by Bromleigh McCleneghan
One night this spring, I faced the long evening commute to meet my husband and two daughters at the local elementary school for Open House. Our second grader, Fiona, showed off art projects and her science report on the Sea Turtle; our preschooler, Calliope, visited the kindergarten room to meet the teacher and get acclimated. I, hugely pregnant, attempted not to knock over other children as I picked my way through narrow classroom aisles and crowded hallways. Teachers and other parents alike acknowledged my belly with sympathetic glances. When are you due? Not for another few weeks, I lamented.
In fact, while driving to the school earlier, I’d called Josh to offer my ETA and to mention that I’d been having some contractions. Well, hurry home then. If you miss Open House, Fiona will be furious.
We returned from Open House, finally got the excited girls to sleep, and turned in early. Around midnight, my water broke. Our third daughter was born just four hours later.
The night before Callie was born, the night before a scheduled induction, we had dinner with my mom. It was an oddly melancholy affair. I’m so excited, Mom said, but I’m also sad for Fee. This is the last night she’ll be your only baby, the center of your attention.
When our two girls woke up on this recent morning, they encountered my mother asleep on our couch. Where are Mom and Dad? They took the news of our middle-of-the-night abandonment rather well. They were all smiles about the arrival of their new baby, and they loved her name, though it had not appeared among the suggestions offered by either of them.
Fiona hasn’t been the center of our attention in years. Callie was born having to share us, having to carve out her own way of being in the world. Still, their excitement abated by the evening, when they said goodnight to me at the hospital and headed home for bed. Calliope wept, tears in her huge eyes: I want to stay here with you, Mama!
Less than twenty four hours after her debut, and well before gaining any control of her muscles, Baby Henrietta was already stepping on toes.
Josh was great with the girls, of course – they got to have a slumber party in the parents’ bed. But that tearful moment impressed upon me that we needed to bemindful about how we spoke about the baby, about what this addition to our family would mean for our daughters.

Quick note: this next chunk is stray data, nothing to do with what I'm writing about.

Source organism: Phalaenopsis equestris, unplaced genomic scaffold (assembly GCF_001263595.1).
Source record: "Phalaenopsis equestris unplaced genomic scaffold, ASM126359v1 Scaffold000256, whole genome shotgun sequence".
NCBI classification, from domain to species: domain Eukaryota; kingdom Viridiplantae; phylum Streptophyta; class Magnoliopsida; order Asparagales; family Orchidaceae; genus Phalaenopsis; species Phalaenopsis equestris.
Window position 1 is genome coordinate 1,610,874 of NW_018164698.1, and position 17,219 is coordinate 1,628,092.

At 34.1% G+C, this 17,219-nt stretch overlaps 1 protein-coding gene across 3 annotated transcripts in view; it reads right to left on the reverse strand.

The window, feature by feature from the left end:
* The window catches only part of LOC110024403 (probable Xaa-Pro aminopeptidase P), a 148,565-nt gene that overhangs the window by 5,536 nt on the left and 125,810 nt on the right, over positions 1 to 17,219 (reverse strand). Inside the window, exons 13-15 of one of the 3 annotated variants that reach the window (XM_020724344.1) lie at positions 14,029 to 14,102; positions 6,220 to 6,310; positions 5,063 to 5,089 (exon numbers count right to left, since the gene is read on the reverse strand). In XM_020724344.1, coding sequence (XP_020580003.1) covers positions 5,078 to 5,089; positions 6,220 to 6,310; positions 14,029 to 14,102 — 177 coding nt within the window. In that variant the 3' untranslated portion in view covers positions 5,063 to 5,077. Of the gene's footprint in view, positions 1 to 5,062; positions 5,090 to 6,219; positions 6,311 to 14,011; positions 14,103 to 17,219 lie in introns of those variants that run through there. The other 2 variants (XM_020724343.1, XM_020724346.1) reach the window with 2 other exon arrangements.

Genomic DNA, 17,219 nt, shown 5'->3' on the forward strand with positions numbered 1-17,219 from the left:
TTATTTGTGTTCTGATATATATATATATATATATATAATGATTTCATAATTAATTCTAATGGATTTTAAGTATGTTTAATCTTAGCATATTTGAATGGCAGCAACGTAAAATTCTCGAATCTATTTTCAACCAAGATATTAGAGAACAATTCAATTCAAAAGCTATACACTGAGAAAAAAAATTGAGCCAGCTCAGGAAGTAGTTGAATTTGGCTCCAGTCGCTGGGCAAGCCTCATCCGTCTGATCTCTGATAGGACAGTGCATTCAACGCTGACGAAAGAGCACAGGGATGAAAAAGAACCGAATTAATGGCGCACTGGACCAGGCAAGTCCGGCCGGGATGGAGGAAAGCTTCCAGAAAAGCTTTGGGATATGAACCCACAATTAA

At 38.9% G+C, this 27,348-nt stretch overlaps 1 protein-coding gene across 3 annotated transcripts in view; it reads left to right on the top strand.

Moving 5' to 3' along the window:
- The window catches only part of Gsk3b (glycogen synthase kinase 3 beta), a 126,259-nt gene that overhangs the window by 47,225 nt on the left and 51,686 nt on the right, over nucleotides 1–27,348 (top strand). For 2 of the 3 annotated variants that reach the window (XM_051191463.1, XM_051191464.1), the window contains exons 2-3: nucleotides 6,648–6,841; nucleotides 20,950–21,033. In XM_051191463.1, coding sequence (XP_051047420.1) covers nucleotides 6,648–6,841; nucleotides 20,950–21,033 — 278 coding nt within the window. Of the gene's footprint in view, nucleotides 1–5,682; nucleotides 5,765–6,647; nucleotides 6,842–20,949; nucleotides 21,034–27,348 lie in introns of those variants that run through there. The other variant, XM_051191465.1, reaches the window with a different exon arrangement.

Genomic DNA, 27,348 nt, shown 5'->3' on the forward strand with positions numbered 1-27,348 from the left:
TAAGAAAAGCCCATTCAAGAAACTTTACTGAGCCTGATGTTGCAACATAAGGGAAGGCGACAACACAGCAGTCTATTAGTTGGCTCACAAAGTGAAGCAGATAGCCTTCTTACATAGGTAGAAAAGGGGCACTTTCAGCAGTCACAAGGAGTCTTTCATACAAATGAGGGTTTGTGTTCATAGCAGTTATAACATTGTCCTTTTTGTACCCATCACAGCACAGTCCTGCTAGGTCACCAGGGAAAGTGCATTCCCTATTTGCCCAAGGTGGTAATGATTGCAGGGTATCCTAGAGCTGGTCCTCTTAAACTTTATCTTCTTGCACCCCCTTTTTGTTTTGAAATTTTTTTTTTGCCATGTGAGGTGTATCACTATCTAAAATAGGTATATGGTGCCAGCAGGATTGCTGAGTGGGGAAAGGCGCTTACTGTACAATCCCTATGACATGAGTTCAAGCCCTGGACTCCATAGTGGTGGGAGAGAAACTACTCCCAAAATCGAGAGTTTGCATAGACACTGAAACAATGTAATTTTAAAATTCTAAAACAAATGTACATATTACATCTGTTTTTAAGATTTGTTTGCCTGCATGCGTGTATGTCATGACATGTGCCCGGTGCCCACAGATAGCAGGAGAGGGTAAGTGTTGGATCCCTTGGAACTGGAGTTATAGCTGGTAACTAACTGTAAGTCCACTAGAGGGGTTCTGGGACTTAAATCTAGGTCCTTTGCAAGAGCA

My dear friend and colleague Lee Hull Moses wrote about learning to share in families in our book Hopes and Fears. How as our families grow – in numbers of people and in size of their members – there is less personal space, less private time.
With a new baby, this has become obvious once more. I sometimes have less attention, and admittedly less patience, for my big girls these days. For the foreseeable future, our decisions and our family schedule will both be impacted by this new arrival in noticeable ways.
I am not the only one to notice these changes. After a recent orthodontist consult, Fiona asked to look around the neighboring toy shop, and I acquiesced after reminding her that we wouldn’t be purchasing anything and that we would need to leave when the baby woke up because it would be time for her to eat. Ten or fifteen minutes of happy browsing and occasional requests passed before Hattie awakened.
Time to go! Fiona was clearly irritated: mad I wouldn’t buy her anything, mad this intruder was interrupting. We got back to the car and as she passed the baby’s car seat on the way to her booster, she angrily admonished her crying sister: “Hush!”
I confess to telling her I thought she was acting selfish: wanting her sister to postpone a needed meal so that she could continue browsing. That caught her attention: she does not want to be selfish. But I don’t want to guilt or shame her into acceptance of this new person, at least not with any regularity. Rather, I want us to learn to share with the assurance that we all belong to each other and that there is always enough, an abundance even, of the things we really need.
The day my middle sister was born, I walked the senior pastor of our church down to the hospital nursery and pointed out little Whitney. This, I said proudly, is the first baby we’ve ever had! This story is told often at our house, a silly thing about a girl used to being surrounded by adults. What I love, though, what I want for my girls, is the assumption that the new baby, who takes time and attention and care, does not belong to mom or parents alone. This is our baby, and we are all in this together: invested in her care and well-being as she will one day be in ours. We are a family; no one need vie for a privileged place.
In some families, there are favorites. In many families, there are real limitations on needed resources. To be a youngest child throughout history has generally been to be the recipient of a really raw deal. But one of the ways I practice my faith, one of the ways I try to manifest our identity as a Christian family, is to live into the promise of Jesus’s feeding of the five thousand. When it comes to something we really need – in this case, love and care – there is always enough. Enough to share and enough left over. I want my kids to know that love grows to meet our family’s needs and to fill our lives.
Sharing isn’t always easy. There are times it makes us cry for our own losses, or frustrated with the convenience of life together. But it is good, good, to be together. And when my big girls hold their sister, or make her coo and smile, they know this assurance for themselves, and my heart grows very full.